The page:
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Main Idea Questions in GRE Reading Comprehension

Everything you read is focused on some core concept, often called the main idea or primary purpose. The GRE passages are no exception. Each passage contains a main idea, usually established early in the passage, like in the first paragraph. Sometimes the passage builds to the main idea in which case it will be at the end of the passage, like in the last paragraph. Other times, the main idea may not be explicitly stated and you will have to infer the main idea from the main points addressed in the passage.

Either way, ETS will be asking you about the main idea. It’s one of their favorite questions to ask. So let’s take a look at how to identify a main idea question, strategies for approaching these questions, and the common wrong answers often associated with these questions.

 

How to Identify Main Idea Questions

The Main Idea question-type will include a word or phrase letting you know you’re being asked about the main point of the passage as a whole. The key words are bolded below.

  • “The author’s primary purpose in this passage is . . .”
  • “The passage is mainly concerned with . . .”
  • “The best title for this passage would be . . .”
  • “The author’s discussion of … is primarily intended to explain . . .”
  • “Which of the following most completely and accurately describes the passage . . .”

 

Strategy for Main Idea Questions

1. Attack the Passage

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Passive reading will not help you on the test. You need to devour passages like a ravenous bear waking from hibernation. Tear apart the passage to find the main idea, determine the main flow and structure of a passage, and understand the author’s tone and purpose. Stay out of the details and minutiae. Hungry bears want big meals—not tidbits of berries and moths. Take notes to activate your mind and track this information.

2. Rephrase Question

After attacking the passage, time to attack the question. Read the question and put it into your own words. This will force you to synthesize the prompt and understand what it is asking. Look for hints and clues too. Line numbers, paragraph references, concepts from specific parts of the passage, and any words like “except” or “not”—these clues must be noted to answer the question correctly.

3. Anticipate an Answer

After orienting yourself and understanding the prompt, make a prediction about the answer. If you do step one correctly and focus on identifying the main idea, you shouldn’t have to spend anytime anticipating an answer. You should already have a strong sense of what should be included in the answer choice.

4. Eliminate Wrong Answers

Usually you will need to go through the answer choices more than once. On the first pass, always be on the look out for the common wrong answer types. This is an easy way to narrow down your possibilities. As you go through each answer, make a mental note of possible correct answers or answers that match what you anticipated. Then on your second pass, you should have two answer choices left. This is when you may have to return to the passage to do a little research to confirm that all the information in the answer choice is actually supported by the passage.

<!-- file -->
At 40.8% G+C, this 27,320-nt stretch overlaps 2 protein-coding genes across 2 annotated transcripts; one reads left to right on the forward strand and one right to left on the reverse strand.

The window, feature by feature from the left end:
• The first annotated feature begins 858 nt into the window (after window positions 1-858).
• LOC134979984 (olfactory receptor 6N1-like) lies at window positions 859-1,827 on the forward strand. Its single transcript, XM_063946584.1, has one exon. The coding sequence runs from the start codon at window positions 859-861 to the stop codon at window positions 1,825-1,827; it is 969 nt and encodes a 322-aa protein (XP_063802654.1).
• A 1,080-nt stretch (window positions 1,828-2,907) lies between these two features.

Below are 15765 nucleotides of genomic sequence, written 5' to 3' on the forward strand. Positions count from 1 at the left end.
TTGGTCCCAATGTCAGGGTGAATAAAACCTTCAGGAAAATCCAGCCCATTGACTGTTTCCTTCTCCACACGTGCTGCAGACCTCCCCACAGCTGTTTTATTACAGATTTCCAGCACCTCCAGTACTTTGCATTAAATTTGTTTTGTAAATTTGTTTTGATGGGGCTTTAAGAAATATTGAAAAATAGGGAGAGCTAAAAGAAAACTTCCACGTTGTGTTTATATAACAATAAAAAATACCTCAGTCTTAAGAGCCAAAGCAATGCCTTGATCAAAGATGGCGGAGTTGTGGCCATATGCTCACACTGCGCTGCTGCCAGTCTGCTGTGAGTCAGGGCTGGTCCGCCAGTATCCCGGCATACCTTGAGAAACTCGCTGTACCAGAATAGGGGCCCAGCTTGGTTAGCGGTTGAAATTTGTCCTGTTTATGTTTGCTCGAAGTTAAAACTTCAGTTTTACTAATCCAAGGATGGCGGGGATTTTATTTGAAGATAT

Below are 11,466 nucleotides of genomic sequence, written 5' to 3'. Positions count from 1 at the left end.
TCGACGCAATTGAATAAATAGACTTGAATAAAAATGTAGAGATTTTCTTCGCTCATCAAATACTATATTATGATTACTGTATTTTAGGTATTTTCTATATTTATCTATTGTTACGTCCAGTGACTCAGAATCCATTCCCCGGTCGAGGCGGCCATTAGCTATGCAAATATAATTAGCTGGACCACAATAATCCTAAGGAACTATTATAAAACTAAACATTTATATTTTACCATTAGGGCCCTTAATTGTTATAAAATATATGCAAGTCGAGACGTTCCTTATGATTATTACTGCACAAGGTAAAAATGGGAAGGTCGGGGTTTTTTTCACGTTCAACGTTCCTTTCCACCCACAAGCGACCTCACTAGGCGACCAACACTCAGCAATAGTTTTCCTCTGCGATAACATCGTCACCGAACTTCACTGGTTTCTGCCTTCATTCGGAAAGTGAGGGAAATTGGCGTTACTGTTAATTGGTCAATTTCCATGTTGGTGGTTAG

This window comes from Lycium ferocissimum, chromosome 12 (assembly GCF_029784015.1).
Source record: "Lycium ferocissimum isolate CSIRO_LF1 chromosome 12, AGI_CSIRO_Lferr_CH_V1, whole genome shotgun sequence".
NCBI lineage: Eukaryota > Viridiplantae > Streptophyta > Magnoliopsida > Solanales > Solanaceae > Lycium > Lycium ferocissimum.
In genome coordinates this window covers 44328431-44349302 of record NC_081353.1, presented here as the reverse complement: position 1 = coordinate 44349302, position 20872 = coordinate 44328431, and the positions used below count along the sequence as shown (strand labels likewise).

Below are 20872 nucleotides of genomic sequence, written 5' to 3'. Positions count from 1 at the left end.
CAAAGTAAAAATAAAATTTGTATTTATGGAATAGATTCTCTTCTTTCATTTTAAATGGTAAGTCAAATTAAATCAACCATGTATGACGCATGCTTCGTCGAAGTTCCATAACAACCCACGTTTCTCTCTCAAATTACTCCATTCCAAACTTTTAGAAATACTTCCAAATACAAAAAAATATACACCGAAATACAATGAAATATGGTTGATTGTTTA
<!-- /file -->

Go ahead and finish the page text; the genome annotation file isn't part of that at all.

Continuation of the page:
Common Wrong Answers in Main Idea Questions

Too Narrow or Too Broad

No main idea question is complete without one of these trap answer choices. ETS loves to craft answer choices that are too broad for the passage. That is, the answer choice will cover the ideas in the passage, but also include many others that are not in the passage. They also like answer choices that focus narrowly on one aspect of the passage. Sometimes these answer choices will pull details from the last part of the passage hoping to trap students who are not thinking about the big picture of the passage.

Distorting the Passage

Another common wrong answer that we see in other question types, distorting the passage in main idea questions usually involves shifting the direction of an idea. ETS likes to take an idea from the passage and reverse it, making it imply the opposite of what the passage actually is saying. Also, this can take the form of distorting the tone and purpose of the passage. If the author was describing a phenomenon or informing the reader about a concept or theory, the answer choice will make it seem like the author was arguing a point or supporting one side over another.

Extreme Language

“Always,” “any,” “all,” “never,” “none,”—these should be huge warning signs for a wrong answer when you see them. The passages on the GRE are well-reasoned and balanced. Even when the passage is arguing for some idea, the author will include concession points and balanced analysis of their position. So any answer choice that makes a bold claim, a broad generalization, or a simplified statement about the main idea of the passage will more often than not be wrong.

Unsupported or New

Always be on the look out for new information in an answer choice. Whether it is something related but unsupported by the passage or related but not a part of the passage, these trap answers can be quite tempting, but wrong. Sometimes ETS includes an idea that might fit the general discussion, but is ultimately outside the scope of the passage. Sometimes they like to talk about actual numbers and values when the passage only mentions percentages. Don’t fall for this trap. Make sure that everything in the answer is actually in the passage.

 

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